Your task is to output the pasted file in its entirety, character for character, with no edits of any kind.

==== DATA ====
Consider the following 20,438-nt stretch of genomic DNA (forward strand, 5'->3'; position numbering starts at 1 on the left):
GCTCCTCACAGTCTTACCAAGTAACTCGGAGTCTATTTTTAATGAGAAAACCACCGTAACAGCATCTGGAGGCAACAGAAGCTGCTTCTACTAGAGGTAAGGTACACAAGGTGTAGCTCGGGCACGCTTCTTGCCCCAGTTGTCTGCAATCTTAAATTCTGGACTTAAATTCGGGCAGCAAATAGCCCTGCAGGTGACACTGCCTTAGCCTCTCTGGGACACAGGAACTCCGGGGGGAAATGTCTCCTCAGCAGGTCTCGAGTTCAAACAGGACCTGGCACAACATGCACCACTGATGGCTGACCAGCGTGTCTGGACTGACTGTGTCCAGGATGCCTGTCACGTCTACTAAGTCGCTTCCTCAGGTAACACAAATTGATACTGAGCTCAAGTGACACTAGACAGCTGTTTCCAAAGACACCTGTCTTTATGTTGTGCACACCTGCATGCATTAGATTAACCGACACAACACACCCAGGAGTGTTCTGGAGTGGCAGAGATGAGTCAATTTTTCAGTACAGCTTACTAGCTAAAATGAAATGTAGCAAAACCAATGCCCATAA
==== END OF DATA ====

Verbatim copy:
Consider the following 20,438-nt stretch of genomic DNA (forward strand, 5'->3'; position numbering starts at 1 on the left):
GCTCCTCACAGTCTTACCAAGTAACTCGGAGTCTATTTTTAATGAGAAAACCACCGTAACAGCATCTGGAGGCAACAGAAGCTGCTTCTACTAGAGGTAAGGTACACAAGGTGTAGCTCGGGCACGCTTCTTGCCCCAGTTGTCTGCAATCTTAAATTCTGGACTTAAATTCGGGCAGCAAATAGCCCTGCAGGTGACACTGCCTTAGCCTCTCTGGGACACAGGAACTCCGGGGGGAAATGTCTCCTCAGCAGGTCTCGAGTTCAAACAGGACCTGGCACAACATGCACCACTGATGGCTGACCAGCGTGTCTGGACTGACTGTGTCCAGGATGCCTGTCACGTCTACTAAGTCGCTTCCTCAGGTAACACAAATTGATACTGAGCTCAAGTGACACTAGACAGCTGTTTCCAAAGACACCTGTCTTTATGTTGTGCACACCTGCATGCATTAGATTAACCGACACAACACACCCAGGAGTGTTCTGGAGTGGCAGAGATGAGTCAATTTTTCAGTACAGCTTACTAGCTAAAATGAAATGTAGCAAAACCAATGCCCATAA